"That a Man may be scarce less ignorant of his own powers, than an Oyster of its pearl, or a Rock of its diamond; that he may possess dormant, unsuspected abilities, till awakened by loud calls, or stung up by striking emergencies, is evident from the sudden eruption of some men, out of perfect obscurity, into publick admiration, on the strong impulse of some animating occasion"
— Young, Edward (bap. 1683, d. 1765)
What there thou seest, fair creature is thyself. MILT.
Genius, in this view, is like a dear Friend in our company under disguise; who, while we are lamenting his absence, drops his mask, striking us, at once, with equal surprize and joy. This sensation, which I speak of in a writer, might favour, and so promote, the fable of poetic Inspiration: A Poet of a strong imagination, and stronger vanity, on feeling it, might naturally enough realize the world's mere compliment, and think himself truly inspired. Which is not improbable; for Enthusiasts of all kinds do no less.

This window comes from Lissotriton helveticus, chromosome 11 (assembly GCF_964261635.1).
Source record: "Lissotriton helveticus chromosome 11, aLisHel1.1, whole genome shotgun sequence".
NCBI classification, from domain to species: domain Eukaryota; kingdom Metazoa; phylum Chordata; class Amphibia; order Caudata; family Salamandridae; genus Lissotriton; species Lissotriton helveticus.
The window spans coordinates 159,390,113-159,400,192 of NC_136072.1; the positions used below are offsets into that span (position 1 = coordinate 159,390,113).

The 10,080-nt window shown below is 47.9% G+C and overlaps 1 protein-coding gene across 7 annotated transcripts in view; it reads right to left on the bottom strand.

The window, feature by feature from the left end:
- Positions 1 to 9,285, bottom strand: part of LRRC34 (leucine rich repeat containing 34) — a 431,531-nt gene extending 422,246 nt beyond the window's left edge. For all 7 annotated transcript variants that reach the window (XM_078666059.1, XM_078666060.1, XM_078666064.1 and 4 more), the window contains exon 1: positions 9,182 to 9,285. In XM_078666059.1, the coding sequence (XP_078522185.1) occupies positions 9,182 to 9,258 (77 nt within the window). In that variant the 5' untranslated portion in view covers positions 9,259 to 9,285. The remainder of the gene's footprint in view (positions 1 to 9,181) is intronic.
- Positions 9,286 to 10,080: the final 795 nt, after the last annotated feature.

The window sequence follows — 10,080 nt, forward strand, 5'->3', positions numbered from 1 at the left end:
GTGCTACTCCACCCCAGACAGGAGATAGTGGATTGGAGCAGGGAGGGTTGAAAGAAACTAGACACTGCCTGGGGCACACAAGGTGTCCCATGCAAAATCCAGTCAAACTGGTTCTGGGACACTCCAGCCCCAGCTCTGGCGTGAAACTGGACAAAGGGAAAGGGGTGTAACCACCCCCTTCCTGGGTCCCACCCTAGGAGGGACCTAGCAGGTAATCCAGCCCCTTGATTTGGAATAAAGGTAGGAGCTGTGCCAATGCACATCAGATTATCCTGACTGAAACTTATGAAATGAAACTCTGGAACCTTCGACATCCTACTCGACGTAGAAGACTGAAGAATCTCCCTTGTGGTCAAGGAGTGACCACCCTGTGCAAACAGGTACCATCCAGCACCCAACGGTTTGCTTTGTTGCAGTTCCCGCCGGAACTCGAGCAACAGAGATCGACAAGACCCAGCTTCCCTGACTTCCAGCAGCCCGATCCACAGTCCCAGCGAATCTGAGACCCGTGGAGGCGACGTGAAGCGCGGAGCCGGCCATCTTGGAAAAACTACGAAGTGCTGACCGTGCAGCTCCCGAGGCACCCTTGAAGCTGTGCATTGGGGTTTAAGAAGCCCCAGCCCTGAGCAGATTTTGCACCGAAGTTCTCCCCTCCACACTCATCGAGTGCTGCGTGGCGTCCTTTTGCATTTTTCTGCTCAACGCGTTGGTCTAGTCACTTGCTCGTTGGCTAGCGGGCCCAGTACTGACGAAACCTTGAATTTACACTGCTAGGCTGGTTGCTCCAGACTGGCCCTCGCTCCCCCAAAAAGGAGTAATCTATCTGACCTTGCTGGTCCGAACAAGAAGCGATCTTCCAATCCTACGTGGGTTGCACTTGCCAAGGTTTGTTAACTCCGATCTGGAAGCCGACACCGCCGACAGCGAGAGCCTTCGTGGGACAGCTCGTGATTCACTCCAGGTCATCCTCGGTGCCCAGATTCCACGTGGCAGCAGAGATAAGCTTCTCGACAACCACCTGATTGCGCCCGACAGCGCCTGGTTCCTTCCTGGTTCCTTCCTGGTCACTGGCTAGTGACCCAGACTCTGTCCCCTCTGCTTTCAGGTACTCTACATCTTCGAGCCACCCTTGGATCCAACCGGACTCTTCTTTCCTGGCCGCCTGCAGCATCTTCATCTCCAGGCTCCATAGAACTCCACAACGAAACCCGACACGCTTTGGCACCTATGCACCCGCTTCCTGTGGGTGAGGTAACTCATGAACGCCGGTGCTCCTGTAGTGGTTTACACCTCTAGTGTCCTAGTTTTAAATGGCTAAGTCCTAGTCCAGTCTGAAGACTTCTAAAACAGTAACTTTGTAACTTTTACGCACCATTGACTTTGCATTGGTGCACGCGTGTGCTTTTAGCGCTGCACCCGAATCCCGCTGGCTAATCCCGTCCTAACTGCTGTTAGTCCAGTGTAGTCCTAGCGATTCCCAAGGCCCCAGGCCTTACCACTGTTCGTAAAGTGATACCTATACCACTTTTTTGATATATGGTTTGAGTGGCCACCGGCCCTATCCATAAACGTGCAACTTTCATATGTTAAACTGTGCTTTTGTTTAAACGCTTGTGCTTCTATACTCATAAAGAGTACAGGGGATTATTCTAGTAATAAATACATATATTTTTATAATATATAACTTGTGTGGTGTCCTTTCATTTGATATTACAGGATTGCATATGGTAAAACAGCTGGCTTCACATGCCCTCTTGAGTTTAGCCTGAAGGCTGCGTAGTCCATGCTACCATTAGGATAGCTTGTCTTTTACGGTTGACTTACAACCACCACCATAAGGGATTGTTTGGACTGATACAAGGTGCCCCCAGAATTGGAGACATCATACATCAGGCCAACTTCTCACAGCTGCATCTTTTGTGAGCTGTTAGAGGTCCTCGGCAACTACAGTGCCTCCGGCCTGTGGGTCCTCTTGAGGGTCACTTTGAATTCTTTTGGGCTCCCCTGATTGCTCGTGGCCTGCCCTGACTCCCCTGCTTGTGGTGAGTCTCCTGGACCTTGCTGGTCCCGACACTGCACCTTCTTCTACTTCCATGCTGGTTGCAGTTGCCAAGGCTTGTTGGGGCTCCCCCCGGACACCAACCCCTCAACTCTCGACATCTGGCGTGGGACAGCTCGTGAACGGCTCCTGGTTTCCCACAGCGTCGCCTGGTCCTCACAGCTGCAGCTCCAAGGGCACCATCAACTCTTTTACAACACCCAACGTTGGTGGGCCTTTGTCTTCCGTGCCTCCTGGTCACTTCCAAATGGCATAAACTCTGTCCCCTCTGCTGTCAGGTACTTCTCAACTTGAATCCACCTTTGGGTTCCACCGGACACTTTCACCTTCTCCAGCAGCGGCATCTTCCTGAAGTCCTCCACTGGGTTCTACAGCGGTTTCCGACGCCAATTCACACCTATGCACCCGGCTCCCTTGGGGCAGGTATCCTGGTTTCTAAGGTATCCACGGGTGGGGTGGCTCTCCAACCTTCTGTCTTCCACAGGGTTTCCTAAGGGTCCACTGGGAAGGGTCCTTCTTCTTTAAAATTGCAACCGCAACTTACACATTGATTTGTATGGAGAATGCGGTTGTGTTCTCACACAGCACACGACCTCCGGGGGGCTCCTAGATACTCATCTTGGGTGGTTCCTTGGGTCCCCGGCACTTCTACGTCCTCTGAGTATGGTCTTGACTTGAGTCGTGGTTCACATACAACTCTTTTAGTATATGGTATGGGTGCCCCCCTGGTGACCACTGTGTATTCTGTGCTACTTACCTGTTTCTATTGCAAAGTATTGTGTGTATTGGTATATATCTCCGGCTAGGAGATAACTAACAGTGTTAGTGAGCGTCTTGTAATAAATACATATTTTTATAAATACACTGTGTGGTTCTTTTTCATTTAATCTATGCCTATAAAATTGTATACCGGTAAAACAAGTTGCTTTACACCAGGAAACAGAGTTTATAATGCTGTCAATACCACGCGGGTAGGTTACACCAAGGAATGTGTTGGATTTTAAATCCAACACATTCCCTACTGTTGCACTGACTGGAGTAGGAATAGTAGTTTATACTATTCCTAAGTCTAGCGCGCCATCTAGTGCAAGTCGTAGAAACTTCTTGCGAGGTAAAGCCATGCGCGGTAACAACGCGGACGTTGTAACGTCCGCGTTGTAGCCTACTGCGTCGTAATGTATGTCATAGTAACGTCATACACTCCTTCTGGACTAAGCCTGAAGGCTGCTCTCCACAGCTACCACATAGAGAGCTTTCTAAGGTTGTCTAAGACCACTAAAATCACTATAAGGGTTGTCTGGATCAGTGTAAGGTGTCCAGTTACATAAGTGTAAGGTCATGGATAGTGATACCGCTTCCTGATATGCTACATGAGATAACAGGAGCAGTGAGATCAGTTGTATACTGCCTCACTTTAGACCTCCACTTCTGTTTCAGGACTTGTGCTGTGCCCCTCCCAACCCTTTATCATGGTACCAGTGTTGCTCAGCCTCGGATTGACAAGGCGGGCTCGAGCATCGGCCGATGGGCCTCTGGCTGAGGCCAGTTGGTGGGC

See Conjectures on Original Composition. In a Letter to the Author of Sir Charles Grandison. (London: Printed for A. Millar, in The Strand; and R. and J. Dodsley, in Pall-Mall, 1759). <Link to ESTC><Link to Google Books>
The text was initially drawn from RPO and Chadwyck-Healey's Literature Online (LION). The LION text claims to reproduce the 1759 printing but is marred by typographical errors and has been irregularly modernized. These entries checked against Google Books page images for accuracy and corrected for obvious errors, but italics and capitalization have not yet been uniformly transcribed.